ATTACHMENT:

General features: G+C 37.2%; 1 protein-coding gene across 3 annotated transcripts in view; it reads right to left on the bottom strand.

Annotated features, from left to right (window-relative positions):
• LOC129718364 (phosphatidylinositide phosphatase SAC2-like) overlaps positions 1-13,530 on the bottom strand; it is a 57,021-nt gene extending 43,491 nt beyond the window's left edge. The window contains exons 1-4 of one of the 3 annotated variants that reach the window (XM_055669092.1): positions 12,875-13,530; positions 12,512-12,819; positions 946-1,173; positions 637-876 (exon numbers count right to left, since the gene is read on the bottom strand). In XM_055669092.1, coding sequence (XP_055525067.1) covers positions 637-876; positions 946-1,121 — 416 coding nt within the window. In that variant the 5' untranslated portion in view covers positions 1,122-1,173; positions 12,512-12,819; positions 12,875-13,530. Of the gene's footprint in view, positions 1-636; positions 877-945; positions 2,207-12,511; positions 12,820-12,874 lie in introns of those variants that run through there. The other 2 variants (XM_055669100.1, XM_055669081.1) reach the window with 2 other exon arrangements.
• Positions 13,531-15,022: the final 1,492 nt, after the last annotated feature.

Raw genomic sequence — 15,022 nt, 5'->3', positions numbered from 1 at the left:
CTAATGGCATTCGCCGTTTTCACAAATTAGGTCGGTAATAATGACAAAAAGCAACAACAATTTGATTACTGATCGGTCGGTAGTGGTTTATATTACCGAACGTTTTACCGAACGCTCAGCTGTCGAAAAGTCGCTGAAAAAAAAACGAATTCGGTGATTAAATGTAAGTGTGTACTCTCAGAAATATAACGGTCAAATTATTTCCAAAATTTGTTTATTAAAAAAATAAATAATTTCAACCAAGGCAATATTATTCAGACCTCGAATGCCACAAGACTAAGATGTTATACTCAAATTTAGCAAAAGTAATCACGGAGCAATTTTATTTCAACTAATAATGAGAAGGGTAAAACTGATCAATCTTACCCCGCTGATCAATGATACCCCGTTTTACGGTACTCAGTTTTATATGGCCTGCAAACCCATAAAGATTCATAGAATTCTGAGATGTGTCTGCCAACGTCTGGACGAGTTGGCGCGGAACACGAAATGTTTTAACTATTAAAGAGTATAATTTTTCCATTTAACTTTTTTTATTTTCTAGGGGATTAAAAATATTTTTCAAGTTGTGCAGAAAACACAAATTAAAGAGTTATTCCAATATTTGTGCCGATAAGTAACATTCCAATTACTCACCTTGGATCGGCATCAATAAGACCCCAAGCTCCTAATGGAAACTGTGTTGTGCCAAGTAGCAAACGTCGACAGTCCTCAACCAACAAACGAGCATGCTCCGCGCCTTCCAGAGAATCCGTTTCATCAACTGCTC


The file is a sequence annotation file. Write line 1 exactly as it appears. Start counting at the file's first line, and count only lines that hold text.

General features: G+C 37.2%; 1 protein-coding gene across 3 annotated transcripts in view; it reads right to left on the bottom strand.